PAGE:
In the first two years the older boys broke pretty much everything I owned.
They glued my records together, snapped my compass, ate my biscuits, defecated in my tuck box and they cut my trousers in half with a pair of garden shears.
The "Stig" character in Top Gear is said to have been named after the school's pejorative slang term for new boys, a private reference with the producer Andy Wilman, who attended Repton with Clarkson.
A June, 2019 chemical spill at the school resulted in nine individuals requiring medical intervention and support as a result of a dangerous leak in new sports facilities requiring the attendance of multiple ambulances and fire appliances.
In 2011 the Headmaster contacted all parents following an incident in which some 13- and 14-year-old girls accessed alcohol, after which one was required to attend hospital.
In July 2018, Toffee, an elitist dating app that excludes all but those that went to independent schools described Repton as having the nineteenth most attractive alumni of independent schools.
A police investigation in August 2018 resulted in a staff member being suspended. The school refused to confirm why the staff member was suspended. When asked for more information about the reason behind the suspension, a spokeswoman for the school said she could not comment because of an ongoing police investigation.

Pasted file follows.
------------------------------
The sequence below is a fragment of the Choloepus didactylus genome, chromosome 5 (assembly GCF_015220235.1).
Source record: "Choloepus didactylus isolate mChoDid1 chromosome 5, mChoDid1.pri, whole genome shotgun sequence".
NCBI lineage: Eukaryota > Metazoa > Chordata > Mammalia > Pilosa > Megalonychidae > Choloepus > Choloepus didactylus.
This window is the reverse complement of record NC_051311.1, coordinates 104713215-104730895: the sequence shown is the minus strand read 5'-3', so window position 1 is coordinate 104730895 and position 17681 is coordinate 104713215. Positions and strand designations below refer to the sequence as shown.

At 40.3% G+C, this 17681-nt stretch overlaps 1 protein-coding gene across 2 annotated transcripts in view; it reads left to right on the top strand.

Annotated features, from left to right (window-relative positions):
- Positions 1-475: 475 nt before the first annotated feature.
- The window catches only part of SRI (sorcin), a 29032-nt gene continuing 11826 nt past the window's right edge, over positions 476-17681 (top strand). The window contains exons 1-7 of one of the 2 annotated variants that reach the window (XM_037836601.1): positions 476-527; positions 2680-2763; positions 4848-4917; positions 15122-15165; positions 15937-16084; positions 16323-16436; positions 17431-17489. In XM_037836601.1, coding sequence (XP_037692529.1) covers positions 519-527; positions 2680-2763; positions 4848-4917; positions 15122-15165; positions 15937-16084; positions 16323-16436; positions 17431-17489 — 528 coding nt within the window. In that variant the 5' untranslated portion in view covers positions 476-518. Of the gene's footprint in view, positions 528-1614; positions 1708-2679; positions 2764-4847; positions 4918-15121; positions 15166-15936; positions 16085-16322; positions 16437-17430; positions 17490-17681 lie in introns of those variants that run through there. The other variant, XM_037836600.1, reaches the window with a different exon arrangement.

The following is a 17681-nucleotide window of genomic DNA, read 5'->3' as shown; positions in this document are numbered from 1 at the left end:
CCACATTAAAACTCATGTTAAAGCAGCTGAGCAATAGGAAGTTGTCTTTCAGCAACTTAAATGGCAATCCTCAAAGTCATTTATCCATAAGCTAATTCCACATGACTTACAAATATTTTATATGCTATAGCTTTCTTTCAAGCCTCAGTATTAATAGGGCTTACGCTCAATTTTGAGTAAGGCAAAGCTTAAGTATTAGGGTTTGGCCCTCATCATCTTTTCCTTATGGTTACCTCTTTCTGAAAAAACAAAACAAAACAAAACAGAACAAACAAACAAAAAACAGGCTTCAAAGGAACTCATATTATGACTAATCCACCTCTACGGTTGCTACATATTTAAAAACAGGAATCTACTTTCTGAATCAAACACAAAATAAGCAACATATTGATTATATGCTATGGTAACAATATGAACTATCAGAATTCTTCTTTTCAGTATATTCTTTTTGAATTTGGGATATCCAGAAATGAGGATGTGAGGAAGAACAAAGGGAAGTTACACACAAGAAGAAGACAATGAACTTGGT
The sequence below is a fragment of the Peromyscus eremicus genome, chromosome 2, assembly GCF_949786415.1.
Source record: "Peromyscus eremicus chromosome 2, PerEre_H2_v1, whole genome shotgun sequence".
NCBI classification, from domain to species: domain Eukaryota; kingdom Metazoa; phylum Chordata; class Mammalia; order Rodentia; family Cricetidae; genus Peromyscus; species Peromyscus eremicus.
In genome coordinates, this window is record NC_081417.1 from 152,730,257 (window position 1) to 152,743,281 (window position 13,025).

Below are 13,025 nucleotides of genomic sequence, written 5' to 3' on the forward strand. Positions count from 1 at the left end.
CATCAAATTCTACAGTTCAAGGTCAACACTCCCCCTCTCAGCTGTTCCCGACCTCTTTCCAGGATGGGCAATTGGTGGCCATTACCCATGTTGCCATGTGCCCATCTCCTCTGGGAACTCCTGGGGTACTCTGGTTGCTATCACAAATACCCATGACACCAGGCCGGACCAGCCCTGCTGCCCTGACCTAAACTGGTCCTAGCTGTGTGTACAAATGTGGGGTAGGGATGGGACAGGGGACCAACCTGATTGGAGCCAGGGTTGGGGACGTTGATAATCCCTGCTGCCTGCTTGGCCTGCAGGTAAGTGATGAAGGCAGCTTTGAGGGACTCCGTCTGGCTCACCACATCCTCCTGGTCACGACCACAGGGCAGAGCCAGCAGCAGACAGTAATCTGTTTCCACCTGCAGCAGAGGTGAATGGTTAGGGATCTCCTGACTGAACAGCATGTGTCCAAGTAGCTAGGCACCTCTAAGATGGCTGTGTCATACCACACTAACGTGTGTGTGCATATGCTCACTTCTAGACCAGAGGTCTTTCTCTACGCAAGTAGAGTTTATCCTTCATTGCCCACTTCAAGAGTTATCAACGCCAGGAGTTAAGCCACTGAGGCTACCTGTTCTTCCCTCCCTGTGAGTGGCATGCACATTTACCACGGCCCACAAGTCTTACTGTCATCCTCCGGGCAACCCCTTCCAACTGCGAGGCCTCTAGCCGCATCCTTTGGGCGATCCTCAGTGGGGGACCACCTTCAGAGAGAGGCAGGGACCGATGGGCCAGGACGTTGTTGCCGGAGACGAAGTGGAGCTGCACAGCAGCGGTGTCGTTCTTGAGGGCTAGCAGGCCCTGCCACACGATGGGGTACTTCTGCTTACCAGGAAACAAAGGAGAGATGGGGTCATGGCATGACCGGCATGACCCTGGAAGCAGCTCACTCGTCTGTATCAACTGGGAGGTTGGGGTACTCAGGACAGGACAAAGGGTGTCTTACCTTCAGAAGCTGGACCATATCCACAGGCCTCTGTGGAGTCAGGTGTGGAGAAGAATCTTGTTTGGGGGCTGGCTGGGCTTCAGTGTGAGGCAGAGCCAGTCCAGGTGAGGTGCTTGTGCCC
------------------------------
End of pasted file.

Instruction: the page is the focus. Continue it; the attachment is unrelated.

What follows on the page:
In April 2019, a teacher at the school was convicted of drunk driving and banned from driving for 20 months. In the incident they attempted to escape the police by darting through the school campus and mounting the pavements.
Concerns over safeguardingEdit
In spring, 2018 the Charity Commission, which regulates Repton, expressed 'serious concern' after four safeguarding issues came to light in as many months at the school. The Commission urged reporting safeguarding concerns to Derbyshire Constabulary.
An emergency inspection in January 2015 was ordered by the Department for Education reviewing welfare and safeguarding compliance under the Independent School Standard Regulations (ISSRs) and the National Minimum Standards for Boarding (NMS). The school failed to meet these national minimum standards at that inspection.
However, the school implemented an action plan to address this .
2019 Sexual Assault, Gross Indecency and Indecency TrialEdit